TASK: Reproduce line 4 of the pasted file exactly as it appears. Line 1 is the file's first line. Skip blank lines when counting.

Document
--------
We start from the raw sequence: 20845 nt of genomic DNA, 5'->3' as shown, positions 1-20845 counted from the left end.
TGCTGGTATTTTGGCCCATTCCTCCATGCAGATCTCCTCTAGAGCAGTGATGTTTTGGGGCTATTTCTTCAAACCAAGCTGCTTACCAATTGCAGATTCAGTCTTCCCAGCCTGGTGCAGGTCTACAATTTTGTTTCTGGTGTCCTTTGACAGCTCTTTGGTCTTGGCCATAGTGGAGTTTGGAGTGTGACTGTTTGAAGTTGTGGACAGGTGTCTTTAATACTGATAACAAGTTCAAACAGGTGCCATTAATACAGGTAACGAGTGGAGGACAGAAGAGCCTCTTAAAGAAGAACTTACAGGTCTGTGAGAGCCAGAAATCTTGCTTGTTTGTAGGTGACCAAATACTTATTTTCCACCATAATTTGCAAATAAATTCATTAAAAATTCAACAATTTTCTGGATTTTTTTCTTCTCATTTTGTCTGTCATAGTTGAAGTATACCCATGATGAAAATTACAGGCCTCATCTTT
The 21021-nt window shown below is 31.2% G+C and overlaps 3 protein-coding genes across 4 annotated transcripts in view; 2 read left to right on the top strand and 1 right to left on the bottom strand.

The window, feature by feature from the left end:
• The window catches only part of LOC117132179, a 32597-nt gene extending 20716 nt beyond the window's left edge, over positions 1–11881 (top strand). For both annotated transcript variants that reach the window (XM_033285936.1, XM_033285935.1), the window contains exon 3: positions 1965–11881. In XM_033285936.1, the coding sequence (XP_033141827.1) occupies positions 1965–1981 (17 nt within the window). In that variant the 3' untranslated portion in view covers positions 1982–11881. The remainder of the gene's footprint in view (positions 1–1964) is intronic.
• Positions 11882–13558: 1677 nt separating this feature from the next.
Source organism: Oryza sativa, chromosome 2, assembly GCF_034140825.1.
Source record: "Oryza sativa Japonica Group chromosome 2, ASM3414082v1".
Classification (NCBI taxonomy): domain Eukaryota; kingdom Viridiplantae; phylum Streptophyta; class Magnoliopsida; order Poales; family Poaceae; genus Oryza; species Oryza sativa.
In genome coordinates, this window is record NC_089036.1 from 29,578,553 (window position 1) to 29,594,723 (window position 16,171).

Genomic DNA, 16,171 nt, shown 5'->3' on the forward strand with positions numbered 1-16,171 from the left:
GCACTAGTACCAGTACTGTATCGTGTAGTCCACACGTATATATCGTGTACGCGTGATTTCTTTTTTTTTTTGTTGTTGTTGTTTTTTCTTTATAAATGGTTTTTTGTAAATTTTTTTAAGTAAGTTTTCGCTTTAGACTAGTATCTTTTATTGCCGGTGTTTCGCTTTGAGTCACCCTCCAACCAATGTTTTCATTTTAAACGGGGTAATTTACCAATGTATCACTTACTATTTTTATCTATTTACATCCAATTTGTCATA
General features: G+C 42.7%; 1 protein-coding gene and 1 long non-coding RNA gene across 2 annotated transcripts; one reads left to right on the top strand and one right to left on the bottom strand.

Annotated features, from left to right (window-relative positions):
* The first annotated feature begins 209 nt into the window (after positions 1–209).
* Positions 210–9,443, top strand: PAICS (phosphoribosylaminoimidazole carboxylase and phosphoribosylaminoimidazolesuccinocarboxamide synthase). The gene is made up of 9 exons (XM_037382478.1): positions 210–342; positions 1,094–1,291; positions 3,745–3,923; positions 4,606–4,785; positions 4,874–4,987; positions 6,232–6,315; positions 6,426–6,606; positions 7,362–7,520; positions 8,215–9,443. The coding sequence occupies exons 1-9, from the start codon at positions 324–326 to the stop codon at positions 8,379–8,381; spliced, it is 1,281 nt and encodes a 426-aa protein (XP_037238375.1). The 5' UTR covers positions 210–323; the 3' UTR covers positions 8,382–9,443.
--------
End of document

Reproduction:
The window, feature by feature from the left end: